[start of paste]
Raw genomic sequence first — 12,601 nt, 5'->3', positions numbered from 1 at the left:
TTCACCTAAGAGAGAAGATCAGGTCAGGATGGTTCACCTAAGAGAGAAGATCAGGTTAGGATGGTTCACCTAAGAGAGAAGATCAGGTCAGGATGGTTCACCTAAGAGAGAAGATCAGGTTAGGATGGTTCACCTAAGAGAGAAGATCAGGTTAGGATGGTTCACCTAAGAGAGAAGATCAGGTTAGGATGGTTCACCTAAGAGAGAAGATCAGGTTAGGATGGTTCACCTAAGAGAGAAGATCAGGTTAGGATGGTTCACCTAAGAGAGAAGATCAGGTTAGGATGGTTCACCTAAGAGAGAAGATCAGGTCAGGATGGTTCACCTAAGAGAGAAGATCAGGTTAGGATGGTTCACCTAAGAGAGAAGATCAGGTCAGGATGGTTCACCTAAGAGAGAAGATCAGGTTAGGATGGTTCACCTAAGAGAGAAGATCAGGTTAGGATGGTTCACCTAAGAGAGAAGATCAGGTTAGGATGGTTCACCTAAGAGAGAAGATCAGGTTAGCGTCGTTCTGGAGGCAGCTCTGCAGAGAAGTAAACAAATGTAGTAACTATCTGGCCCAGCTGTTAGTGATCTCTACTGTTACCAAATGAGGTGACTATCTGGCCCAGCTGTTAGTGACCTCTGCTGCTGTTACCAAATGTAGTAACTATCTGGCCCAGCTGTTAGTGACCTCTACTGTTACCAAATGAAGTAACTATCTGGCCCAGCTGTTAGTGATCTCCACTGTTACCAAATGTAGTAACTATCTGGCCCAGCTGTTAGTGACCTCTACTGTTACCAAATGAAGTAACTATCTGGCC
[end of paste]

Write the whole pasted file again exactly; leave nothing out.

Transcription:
Raw genomic sequence first — 12,601 nt, 5'->3', positions numbered from 1 at the left:
TTCACCTAAGAGAGAAGATCAGGTCAGGATGGTTCACCTAAGAGAGAAGATCAGGTTAGGATGGTTCACCTAAGAGAGAAGATCAGGTCAGGATGGTTCACCTAAGAGAGAAGATCAGGTTAGGATGGTTCACCTAAGAGAGAAGATCAGGTTAGGATGGTTCACCTAAGAGAGAAGATCAGGTTAGGATGGTTCACCTAAGAGAGAAGATCAGGTTAGGATGGTTCACCTAAGAGAGAAGATCAGGTTAGGATGGTTCACCTAAGAGAGAAGATCAGGTTAGGATGGTTCACCTAAGAGAGAAGATCAGGTCAGGATGGTTCACCTAAGAGAGAAGATCAGGTTAGGATGGTTCACCTAAGAGAGAAGATCAGGTCAGGATGGTTCACCTAAGAGAGAAGATCAGGTTAGGATGGTTCACCTAAGAGAGAAGATCAGGTTAGGATGGTTCACCTAAGAGAGAAGATCAGGTTAGGATGGTTCACCTAAGAGAGAAGATCAGGTTAGCGTCGTTCTGGAGGCAGCTCTGCAGAGAAGTAAACAAATGTAGTAACTATCTGGCCCAGCTGTTAGTGATCTCTACTGTTACCAAATGAGGTGACTATCTGGCCCAGCTGTTAGTGACCTCTGCTGCTGTTACCAAATGTAGTAACTATCTGGCCCAGCTGTTAGTGACCTCTACTGTTACCAAATGAAGTAACTATCTGGCCCAGCTGTTAGTGATCTCCACTGTTACCAAATGTAGTAACTATCTGGCCCAGCTGTTAGTGACCTCTACTGTTACCAAATGAAGTAACTATCTGGCC